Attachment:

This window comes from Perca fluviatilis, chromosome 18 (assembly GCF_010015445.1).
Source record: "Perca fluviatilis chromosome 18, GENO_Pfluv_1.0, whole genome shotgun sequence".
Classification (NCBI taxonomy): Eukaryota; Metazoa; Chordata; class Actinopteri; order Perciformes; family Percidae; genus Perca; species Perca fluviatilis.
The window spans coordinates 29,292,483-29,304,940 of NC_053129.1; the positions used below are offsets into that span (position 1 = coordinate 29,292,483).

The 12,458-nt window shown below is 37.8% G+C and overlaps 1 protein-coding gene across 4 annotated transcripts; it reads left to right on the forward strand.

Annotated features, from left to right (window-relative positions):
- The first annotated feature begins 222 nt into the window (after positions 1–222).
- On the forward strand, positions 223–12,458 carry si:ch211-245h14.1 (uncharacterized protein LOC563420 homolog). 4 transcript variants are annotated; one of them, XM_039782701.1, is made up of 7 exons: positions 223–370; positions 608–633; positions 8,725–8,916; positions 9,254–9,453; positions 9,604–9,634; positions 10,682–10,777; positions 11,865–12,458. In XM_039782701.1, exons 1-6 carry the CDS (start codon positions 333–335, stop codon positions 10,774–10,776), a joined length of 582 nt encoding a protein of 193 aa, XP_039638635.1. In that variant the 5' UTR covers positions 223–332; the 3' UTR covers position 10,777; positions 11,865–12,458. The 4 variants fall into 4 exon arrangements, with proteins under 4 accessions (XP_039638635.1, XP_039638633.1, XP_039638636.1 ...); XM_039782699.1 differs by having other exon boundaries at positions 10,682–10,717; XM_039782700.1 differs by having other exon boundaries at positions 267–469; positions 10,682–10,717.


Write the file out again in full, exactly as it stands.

This window comes from Perca fluviatilis, chromosome 18 (assembly GCF_010015445.1).
Source record: "Perca fluviatilis chromosome 18, GENO_Pfluv_1.0, whole genome shotgun sequence".
Classification (NCBI taxonomy): Eukaryota; Metazoa; Chordata; class Actinopteri; order Perciformes; family Percidae; genus Perca; species Perca fluviatilis.
The window spans coordinates 29,292,483-29,304,940 of NC_053129.1; the positions used below are offsets into that span (position 1 = coordinate 29,292,483).

The 12,458-nt window shown below is 37.8% G+C and overlaps 1 protein-coding gene across 4 annotated transcripts; it reads left to right on the forward strand.

Annotated features, from left to right (window-relative positions):
- The first annotated feature begins 222 nt into the window (after positions 1–222).
- On the forward strand, positions 223–12,458 carry si:ch211-245h14.1 (uncharacterized protein LOC563420 homolog). 4 transcript variants are annotated; one of them, XM_039782701.1, is made up of 7 exons: positions 223–370; positions 608–633; positions 8,725–8,916; positions 9,254–9,453; positions 9,604–9,634; positions 10,682–10,777; positions 11,865–12,458. In XM_039782701.1, exons 1-6 carry the CDS (start codon positions 333–335, stop codon positions 10,774–10,776), a joined length of 582 nt encoding a protein of 193 aa, XP_039638635.1. In that variant the 5' UTR covers positions 223–332; the 3' UTR covers position 10,777; positions 11,865–12,458. The 4 variants fall into 4 exon arrangements, with proteins under 4 accessions (XP_039638635.1, XP_039638633.1, XP_039638636.1 ...); XM_039782699.1 differs by having other exon boundaries at positions 10,682–10,717; XM_039782700.1 differs by having other exon boundaries at positions 267–469; positions 10,682–10,717.